Greece versus Germany in the Euro Cup Quarterfinals: More Than a Match
June 21, 2012
German and Greek soccer players take the field on Friday evening in Poland in the quarterfinals of the Euro 2012 soccer championship. It will be Europe’s largest economy and creditor versus the continent’s weakest economy and most indebted nation. Yes, it is a European analyst’s dream matchup.
This game symbolizes why the European Monetary Union and therefore the global economy presently teeter on the precipice. Let’s take a look at the field. Germany, as the most populous nation in the European Union with 81.7 million citizens, has enjoyed strong economic growth and prosperity: historically low unemployment of 5.6 percent, 3 percent or greater GDP growth over the past two years, a trade surplus that has increased from $16.99 billion in 2010 to $18.19 billion in 2011, and competitive labor costs.
Greece’s 11 million citizens, on the other hand, are experiencing their fifth year of recession with an astounding unemployment rate of 22.6 percent and youth unemployment at 52.7 percent. GDP has dropped a staggering 11 percent from 2009 to 2011. Greece posted a trade deficit in 2010 and 2011 of $3.51 billion and $2.31 billion respectively. Prior to austerity measures, Greek labor costs were on the upswing, peaking at approximately $32.3 billion in 2009.
How did two such diverse economies find themselves with the same currency and, prior to the crisis, with approximately the same sovereign credit rating? A red card clearly would be warranted for this decision.
This isn’t just an economic mismatch; this game is also about national character and culture. It is also an opportunity that will test and stretch the concept of national pride and history for both countries amidst a consuming economic crisis.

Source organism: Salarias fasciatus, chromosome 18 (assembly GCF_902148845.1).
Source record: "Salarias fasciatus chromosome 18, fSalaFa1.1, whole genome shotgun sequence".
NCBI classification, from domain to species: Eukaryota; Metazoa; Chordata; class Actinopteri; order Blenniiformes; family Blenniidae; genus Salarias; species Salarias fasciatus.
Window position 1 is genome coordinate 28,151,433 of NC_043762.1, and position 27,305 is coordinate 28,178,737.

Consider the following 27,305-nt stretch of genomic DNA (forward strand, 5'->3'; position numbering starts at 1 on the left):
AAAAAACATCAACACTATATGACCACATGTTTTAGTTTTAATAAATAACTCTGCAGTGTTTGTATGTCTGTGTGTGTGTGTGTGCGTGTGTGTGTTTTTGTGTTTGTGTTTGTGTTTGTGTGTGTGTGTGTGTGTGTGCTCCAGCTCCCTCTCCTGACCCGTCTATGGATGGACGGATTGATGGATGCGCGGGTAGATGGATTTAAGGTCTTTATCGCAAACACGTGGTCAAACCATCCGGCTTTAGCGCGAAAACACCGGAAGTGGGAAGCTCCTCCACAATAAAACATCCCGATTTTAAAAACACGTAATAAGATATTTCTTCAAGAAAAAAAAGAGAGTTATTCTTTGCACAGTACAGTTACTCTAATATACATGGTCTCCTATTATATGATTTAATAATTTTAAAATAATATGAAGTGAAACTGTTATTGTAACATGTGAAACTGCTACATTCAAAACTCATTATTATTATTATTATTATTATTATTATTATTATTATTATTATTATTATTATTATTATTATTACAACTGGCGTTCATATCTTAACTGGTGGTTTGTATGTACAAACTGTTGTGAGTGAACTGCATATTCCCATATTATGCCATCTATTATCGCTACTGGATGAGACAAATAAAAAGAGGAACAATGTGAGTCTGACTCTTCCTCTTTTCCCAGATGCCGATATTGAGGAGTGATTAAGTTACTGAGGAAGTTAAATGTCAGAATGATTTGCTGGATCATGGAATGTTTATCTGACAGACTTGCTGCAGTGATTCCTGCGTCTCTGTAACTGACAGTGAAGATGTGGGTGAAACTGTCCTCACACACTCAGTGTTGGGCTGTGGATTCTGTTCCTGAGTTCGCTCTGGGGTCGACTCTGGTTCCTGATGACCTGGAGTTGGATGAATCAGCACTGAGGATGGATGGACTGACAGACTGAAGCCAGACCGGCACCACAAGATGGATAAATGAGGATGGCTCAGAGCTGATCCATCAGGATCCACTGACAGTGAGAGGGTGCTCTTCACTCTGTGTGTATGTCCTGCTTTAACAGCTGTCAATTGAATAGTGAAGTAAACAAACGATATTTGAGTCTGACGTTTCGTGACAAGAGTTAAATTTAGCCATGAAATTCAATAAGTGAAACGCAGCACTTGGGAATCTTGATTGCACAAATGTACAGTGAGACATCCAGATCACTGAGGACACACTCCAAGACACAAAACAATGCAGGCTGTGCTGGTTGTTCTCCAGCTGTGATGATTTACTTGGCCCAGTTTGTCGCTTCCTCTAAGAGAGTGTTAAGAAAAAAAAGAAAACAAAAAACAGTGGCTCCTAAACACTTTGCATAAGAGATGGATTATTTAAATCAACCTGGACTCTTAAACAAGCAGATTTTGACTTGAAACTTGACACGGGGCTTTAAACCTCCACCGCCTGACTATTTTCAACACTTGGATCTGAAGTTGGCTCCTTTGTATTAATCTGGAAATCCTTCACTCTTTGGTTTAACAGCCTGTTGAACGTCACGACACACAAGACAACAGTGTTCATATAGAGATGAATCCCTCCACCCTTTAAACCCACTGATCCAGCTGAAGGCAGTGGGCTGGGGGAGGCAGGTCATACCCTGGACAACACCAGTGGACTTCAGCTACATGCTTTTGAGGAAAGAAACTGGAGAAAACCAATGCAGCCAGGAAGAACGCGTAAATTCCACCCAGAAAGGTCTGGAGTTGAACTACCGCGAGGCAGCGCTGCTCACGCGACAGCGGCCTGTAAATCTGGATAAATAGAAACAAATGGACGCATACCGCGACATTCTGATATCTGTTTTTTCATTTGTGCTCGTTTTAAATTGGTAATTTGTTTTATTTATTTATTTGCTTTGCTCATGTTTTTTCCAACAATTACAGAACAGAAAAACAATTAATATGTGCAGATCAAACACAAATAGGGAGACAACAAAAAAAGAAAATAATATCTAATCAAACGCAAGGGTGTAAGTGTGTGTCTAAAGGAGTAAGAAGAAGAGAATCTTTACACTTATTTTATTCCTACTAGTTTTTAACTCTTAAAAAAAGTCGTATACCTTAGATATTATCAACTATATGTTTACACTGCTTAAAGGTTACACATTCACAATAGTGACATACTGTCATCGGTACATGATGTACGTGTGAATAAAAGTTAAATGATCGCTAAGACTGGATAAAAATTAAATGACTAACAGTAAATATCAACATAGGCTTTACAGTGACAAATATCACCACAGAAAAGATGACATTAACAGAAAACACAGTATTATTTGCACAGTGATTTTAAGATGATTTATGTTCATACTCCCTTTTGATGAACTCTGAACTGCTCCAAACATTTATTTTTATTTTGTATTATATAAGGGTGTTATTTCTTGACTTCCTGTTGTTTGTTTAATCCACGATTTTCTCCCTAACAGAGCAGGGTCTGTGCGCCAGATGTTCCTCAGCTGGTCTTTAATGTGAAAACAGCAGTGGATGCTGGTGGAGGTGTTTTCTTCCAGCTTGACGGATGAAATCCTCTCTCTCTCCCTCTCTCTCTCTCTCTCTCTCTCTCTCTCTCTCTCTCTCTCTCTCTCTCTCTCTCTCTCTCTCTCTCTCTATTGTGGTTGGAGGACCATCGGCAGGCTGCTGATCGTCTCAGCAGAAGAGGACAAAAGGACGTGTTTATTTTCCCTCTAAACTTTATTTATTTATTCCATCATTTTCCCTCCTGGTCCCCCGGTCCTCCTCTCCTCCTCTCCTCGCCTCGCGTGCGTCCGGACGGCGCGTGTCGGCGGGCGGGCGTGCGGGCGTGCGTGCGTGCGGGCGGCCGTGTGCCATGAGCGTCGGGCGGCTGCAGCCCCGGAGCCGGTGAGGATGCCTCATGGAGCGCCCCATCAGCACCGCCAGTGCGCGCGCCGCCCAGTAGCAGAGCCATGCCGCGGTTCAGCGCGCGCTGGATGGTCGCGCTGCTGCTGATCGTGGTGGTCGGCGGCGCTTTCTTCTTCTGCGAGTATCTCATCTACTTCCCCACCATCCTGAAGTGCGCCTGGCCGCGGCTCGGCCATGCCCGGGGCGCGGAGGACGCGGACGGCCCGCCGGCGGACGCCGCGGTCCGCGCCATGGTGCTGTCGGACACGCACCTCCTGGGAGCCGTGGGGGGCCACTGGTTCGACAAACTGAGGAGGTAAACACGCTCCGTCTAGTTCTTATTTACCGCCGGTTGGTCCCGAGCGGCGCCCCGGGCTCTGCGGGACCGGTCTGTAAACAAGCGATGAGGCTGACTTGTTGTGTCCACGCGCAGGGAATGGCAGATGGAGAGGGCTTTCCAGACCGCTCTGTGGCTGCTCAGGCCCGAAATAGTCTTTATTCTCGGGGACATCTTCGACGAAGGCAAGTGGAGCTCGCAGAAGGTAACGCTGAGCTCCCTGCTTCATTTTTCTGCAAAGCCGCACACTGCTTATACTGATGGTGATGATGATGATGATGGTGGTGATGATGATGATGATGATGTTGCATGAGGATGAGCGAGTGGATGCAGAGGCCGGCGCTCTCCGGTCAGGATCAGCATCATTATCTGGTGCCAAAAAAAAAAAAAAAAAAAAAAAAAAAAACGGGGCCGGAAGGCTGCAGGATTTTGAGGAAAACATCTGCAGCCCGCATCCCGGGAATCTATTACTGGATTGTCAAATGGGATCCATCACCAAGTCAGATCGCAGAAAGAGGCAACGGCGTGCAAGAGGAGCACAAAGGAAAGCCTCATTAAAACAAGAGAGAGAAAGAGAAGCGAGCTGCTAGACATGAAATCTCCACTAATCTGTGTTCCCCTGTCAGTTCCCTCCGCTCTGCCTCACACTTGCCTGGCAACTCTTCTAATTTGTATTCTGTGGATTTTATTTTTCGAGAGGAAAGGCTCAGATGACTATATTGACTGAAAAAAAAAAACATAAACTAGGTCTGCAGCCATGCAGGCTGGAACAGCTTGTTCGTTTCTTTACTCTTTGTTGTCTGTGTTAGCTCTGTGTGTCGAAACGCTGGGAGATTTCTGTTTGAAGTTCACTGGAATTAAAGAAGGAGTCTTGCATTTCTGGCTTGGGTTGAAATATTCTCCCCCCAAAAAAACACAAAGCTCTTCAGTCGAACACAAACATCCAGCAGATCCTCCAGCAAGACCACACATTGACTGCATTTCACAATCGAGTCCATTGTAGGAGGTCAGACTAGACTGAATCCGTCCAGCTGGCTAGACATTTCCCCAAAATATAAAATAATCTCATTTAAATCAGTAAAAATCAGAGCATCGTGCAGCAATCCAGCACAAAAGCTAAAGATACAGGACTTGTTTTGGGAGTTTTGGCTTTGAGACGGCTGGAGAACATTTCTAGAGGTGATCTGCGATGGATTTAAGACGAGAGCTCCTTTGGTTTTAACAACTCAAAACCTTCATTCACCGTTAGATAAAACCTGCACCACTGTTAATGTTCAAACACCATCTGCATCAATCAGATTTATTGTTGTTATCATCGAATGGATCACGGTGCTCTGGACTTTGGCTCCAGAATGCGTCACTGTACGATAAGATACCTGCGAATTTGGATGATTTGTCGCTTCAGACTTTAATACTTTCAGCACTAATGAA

How each respective team has played throughout the Euro Cup tournament reflects the reflexes and instincts of the countries themselves. The Greek team is inclined to absorb pressure, sitting back in a defensive position and letting opponents (to their great frustration) attack them first. But, at critical moments, the team capitalizes on an opportunity, finds a brief moment of unity and discipline, and defies the odds, as its opening round opponents, Poland and Russia, discovered.
The German team is the exact opposite: proactive, aggressive, and on the offensive. The team has a clear vision and purpose, and it has consistently demonstrated unity and discipline throughout the tournament. The Germans are heavily favored to win.
The politics surrounding this match will be important to watch. Greek newspapers are relishing the opportunity to eliminate Germany from the Euro Cup competition, publishing emotional headlines such as “Bring Us Merkel”—referring, of course, to Chancellor Angela Merkel of Germany.
When asked if Merkel’s advice for the future Greek government—to adhere to its austerity plan—would psychologically impact his players, Greek soccer coach Fernando Santos replied, “The Greek people have great pride for their history and should be respected by all. Civilization, democracy, and the modern sciences all began in Greece. It’s difficult for others to give us lessons.” Game on.